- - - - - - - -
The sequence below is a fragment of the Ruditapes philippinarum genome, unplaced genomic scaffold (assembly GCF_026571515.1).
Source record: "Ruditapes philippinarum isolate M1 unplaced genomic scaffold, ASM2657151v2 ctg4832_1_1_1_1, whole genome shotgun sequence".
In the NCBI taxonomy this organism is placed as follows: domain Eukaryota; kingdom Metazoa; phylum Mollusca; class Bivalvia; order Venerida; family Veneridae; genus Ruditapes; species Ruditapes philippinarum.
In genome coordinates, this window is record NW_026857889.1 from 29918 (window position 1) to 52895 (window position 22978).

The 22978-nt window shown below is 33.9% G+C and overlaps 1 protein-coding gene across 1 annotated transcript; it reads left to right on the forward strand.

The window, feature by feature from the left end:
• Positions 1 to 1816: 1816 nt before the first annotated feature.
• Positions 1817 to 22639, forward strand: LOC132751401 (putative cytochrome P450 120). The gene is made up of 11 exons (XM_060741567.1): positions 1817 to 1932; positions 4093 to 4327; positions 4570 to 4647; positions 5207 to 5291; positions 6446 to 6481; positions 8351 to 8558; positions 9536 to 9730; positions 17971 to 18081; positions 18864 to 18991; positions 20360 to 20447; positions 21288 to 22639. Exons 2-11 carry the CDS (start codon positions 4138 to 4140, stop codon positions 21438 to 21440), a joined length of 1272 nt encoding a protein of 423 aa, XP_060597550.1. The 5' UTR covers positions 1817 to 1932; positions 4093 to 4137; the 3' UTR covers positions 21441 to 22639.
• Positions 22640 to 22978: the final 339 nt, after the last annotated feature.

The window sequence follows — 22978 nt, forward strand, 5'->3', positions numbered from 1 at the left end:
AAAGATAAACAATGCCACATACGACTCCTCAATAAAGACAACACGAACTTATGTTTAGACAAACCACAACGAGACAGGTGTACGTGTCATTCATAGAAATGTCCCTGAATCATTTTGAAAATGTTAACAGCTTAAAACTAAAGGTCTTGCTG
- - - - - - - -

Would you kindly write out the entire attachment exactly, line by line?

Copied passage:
The sequence below is a fragment of the Ruditapes philippinarum genome, unplaced genomic scaffold (assembly GCF_026571515.1).
Source record: "Ruditapes philippinarum isolate M1 unplaced genomic scaffold, ASM2657151v2 ctg4832_1_1_1_1, whole genome shotgun sequence".
In the NCBI taxonomy this organism is placed as follows: domain Eukaryota; kingdom Metazoa; phylum Mollusca; class Bivalvia; order Venerida; family Veneridae; genus Ruditapes; species Ruditapes philippinarum.
In genome coordinates, this window is record NW_026857889.1 from 29918 (window position 1) to 52895 (window position 22978).

The 22978-nt window shown below is 33.9% G+C and overlaps 1 protein-coding gene across 1 annotated transcript; it reads left to right on the forward strand.

The window, feature by feature from the left end:
• Positions 1 to 1816: 1816 nt before the first annotated feature.
• Positions 1817 to 22639, forward strand: LOC132751401 (putative cytochrome P450 120). The gene is made up of 11 exons (XM_060741567.1): positions 1817 to 1932; positions 4093 to 4327; positions 4570 to 4647; positions 5207 to 5291; positions 6446 to 6481; positions 8351 to 8558; positions 9536 to 9730; positions 17971 to 18081; positions 18864 to 18991; positions 20360 to 20447; positions 21288 to 22639. Exons 2-11 carry the CDS (start codon positions 4138 to 4140, stop codon positions 21438 to 21440), a joined length of 1272 nt encoding a protein of 423 aa, XP_060597550.1. The 5' UTR covers positions 1817 to 1932; positions 4093 to 4137; the 3' UTR covers positions 21441 to 22639.
• Positions 22640 to 22978: the final 339 nt, after the last annotated feature.

The window sequence follows — 22978 nt, forward strand, 5'->3', positions numbered from 1 at the left end:
AAAGATAAACAATGCCACATACGACTCCTCAATAAAGACAACACGAACTTATGTTTAGACAAACCACAACGAGACAGGTGTACGTGTCATTCATAGAAATGTCCCTGAATCATTTTGAAAATGTTAACAGCTTAAAACTAAAGGTCTTGCTG